Food can produce many illnesses in differing levels of severity based upon the toxin that causes the illness. One of the more serious forms of food poisonings that come from the ingestion of infected food is botulism. It is a rare but very serious illness caused by a bacteria that produces a toxin that affects your nervous system. Botulism is a food poisoning caused by a bacterium growing on improperly sterilized canned meats and other preserved foods.
The bacteria originate in soils, but can occur as an illness-inducing contamination due to improper storage of food grown in said soil. Food canned at home, including foods with a low acid content, improperly canned commercial foods, home-canned or fermented fish, herb-infused oils, baked potatoes in aluminum foil, cheese sauce, and bottled garlic are all foods that can transmit the illness when consumed. Small children and infants can contract botulism from honey, too. For a complete list of foods to avoid or be wary of for an infant’s safety, consult The Centers for Disease Control.
As botulism is both rare and severe, medical help should be sought as soon as symptoms occur. Symptoms of this illness include double vision, blurred vision, drooping eyelids, slurred speech, difficulty swallowing, dry mouth, and muscle weakness in adults and children, while lethargy, weakness, poor feeding, constipation, poor head control, and poor gag and sucking reflex are common symptoms in infants. If caught quick enough, treatment can often be limited to just an antitoxin injection and breathing assistance, but the symptoms can get more severe, leading to hospitalization and damage to the nervous system.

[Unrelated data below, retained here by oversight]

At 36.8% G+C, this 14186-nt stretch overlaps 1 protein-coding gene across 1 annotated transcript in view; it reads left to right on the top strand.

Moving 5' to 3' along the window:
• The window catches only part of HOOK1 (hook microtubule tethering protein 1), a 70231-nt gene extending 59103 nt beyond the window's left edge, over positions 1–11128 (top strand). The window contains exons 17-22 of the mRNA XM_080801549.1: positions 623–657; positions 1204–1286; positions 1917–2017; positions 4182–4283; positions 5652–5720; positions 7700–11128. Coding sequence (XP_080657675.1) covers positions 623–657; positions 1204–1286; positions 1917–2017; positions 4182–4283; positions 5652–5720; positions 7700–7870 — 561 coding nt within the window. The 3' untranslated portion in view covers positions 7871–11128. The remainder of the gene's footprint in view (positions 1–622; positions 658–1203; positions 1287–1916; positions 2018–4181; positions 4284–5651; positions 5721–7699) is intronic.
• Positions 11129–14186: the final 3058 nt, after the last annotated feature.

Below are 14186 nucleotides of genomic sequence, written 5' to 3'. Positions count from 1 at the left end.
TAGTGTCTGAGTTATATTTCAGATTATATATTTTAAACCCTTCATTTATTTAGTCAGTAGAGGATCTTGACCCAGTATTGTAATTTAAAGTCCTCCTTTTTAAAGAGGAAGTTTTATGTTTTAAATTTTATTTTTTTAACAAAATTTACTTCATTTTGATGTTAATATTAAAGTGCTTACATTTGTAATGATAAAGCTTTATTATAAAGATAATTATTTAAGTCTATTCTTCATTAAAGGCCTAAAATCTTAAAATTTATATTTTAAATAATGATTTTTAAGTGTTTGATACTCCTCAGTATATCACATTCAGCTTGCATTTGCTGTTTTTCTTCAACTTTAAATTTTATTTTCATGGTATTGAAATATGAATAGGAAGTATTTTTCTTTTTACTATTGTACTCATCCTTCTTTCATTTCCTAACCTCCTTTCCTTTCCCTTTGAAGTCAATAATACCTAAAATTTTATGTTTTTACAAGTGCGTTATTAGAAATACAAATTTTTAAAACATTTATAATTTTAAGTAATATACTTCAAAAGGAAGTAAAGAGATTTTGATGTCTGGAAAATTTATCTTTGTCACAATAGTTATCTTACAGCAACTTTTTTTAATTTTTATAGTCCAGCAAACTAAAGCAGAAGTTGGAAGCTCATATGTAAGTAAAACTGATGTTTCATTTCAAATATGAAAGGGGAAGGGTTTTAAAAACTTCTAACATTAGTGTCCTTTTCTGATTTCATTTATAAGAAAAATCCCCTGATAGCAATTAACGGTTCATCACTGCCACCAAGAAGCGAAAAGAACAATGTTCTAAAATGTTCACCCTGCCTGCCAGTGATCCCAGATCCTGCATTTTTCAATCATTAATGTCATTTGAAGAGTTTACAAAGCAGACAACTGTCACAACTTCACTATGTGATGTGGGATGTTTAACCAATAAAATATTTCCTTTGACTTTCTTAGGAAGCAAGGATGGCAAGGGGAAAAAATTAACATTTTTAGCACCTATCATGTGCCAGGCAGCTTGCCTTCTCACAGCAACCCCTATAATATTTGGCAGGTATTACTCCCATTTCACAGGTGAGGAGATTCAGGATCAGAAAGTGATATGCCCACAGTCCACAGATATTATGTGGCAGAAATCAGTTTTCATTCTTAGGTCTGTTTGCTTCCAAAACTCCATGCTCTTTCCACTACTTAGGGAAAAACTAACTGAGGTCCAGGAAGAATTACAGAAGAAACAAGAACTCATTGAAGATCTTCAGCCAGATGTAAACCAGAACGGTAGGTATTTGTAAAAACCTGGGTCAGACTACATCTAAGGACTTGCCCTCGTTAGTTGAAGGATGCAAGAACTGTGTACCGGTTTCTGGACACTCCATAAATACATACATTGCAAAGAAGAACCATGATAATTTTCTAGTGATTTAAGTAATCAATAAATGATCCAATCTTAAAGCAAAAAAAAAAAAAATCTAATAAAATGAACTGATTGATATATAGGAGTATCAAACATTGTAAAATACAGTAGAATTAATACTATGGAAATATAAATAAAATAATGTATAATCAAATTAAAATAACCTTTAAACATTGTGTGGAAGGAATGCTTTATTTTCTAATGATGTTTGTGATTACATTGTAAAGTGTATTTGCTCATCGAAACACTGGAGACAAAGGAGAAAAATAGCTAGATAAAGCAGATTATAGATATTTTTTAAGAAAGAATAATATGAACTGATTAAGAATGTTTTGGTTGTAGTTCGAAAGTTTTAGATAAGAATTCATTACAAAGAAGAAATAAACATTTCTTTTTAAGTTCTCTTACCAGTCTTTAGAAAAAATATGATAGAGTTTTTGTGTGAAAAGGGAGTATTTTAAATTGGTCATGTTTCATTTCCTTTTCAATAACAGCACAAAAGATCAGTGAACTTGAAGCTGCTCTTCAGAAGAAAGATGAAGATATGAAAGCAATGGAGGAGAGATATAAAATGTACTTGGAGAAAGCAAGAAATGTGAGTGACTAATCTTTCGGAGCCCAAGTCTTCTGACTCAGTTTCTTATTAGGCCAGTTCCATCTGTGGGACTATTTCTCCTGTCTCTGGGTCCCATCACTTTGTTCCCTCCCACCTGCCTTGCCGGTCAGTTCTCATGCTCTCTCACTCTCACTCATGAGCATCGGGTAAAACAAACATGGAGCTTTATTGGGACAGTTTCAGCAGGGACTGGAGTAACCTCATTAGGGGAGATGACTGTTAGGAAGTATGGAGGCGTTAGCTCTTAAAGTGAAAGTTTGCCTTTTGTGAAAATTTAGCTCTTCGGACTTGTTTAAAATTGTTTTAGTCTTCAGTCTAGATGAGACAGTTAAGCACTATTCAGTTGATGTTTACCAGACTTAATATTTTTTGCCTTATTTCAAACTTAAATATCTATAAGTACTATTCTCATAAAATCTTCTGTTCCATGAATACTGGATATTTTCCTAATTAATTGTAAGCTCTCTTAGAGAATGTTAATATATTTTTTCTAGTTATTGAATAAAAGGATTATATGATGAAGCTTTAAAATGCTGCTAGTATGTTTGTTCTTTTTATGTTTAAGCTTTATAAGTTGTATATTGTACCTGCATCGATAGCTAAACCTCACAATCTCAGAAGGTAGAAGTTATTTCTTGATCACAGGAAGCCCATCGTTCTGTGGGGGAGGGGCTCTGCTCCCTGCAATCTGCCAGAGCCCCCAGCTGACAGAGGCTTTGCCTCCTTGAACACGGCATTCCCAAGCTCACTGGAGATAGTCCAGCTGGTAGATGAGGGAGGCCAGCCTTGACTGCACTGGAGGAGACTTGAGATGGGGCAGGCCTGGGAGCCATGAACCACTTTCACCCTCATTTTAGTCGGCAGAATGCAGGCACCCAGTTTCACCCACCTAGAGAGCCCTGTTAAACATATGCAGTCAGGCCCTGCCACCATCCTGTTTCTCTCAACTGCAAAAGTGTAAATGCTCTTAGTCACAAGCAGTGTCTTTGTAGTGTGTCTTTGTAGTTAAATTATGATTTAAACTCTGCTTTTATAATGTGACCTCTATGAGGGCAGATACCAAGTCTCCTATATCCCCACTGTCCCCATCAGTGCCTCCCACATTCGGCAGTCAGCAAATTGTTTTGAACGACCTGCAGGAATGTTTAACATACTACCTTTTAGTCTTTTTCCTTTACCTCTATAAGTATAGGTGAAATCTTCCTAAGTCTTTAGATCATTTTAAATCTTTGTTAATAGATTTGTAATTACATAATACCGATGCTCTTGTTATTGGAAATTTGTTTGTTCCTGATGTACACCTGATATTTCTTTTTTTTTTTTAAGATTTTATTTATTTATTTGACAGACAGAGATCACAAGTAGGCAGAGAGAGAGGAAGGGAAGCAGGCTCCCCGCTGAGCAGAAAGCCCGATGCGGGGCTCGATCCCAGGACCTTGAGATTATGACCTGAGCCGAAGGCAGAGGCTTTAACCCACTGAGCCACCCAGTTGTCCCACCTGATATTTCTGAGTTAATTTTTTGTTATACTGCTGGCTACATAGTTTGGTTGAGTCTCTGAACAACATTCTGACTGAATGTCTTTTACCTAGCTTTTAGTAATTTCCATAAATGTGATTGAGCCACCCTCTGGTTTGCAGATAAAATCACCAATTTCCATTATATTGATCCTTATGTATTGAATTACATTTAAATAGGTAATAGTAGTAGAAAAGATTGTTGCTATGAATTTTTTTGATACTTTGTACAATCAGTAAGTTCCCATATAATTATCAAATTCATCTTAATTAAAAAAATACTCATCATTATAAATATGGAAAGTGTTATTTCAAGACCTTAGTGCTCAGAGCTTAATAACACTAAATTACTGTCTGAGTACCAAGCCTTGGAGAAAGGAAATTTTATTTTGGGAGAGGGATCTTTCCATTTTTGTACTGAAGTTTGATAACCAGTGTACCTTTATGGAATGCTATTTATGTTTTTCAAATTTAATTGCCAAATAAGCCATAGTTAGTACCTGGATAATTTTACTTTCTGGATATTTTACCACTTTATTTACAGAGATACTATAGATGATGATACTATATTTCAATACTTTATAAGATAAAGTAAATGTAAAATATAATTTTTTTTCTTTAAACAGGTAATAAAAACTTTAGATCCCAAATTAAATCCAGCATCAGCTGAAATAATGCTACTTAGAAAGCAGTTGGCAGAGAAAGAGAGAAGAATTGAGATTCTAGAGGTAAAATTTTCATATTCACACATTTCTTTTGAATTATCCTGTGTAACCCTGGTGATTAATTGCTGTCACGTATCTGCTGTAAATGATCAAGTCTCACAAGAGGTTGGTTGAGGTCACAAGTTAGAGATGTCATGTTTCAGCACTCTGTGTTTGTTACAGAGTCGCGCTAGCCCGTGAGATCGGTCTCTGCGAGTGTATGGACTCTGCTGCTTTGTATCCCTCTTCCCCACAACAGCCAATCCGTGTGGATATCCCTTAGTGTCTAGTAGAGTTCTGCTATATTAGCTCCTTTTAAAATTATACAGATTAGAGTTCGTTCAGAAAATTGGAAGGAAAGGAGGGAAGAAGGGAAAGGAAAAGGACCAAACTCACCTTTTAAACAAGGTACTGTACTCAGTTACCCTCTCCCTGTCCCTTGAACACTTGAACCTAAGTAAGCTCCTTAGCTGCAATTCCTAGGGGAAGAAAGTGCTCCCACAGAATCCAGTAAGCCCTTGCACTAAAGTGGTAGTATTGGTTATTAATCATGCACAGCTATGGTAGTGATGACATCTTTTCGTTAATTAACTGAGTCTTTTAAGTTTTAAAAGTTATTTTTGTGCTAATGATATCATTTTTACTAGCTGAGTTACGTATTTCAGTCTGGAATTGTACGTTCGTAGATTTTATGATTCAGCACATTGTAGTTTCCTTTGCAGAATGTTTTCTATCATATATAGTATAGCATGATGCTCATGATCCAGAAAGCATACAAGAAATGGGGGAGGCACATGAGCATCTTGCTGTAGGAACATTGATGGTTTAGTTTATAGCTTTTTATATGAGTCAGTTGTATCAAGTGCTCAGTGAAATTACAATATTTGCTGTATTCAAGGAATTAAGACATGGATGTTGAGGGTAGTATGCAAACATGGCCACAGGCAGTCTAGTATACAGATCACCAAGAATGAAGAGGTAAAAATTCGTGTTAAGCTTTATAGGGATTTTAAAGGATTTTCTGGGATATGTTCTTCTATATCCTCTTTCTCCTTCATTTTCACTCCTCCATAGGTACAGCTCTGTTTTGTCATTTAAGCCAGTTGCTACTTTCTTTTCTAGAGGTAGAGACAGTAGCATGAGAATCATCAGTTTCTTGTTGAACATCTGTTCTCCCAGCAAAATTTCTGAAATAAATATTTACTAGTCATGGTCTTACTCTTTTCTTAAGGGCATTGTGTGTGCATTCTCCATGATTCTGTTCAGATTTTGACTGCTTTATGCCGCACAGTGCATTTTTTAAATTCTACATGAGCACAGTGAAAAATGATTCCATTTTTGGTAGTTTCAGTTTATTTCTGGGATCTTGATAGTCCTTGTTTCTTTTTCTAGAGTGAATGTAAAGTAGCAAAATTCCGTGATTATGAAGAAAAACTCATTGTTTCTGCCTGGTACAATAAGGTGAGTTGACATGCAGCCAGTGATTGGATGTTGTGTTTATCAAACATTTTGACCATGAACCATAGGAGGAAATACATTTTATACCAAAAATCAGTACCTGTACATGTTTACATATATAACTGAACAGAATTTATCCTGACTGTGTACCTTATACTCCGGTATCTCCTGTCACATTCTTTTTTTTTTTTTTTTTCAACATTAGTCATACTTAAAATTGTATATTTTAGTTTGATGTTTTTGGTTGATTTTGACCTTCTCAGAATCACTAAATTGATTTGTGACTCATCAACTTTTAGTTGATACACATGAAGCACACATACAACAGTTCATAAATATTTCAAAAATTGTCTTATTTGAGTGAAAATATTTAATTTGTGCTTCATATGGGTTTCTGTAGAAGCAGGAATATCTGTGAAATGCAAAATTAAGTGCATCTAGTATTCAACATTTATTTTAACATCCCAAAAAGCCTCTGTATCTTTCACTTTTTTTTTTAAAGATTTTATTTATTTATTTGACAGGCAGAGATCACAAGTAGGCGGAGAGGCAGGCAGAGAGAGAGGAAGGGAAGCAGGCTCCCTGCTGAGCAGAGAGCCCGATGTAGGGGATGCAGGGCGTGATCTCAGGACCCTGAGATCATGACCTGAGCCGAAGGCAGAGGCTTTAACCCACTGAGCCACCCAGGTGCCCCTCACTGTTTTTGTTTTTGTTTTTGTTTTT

Due to the risk of symptoms causing further sickness, botulism should always be treated as soon as possible. For further information on how to contain and treat food poisonings such as botulism, consult organizations such as FoodSafety.gov to ensure the safety of infants and other at-risk persons.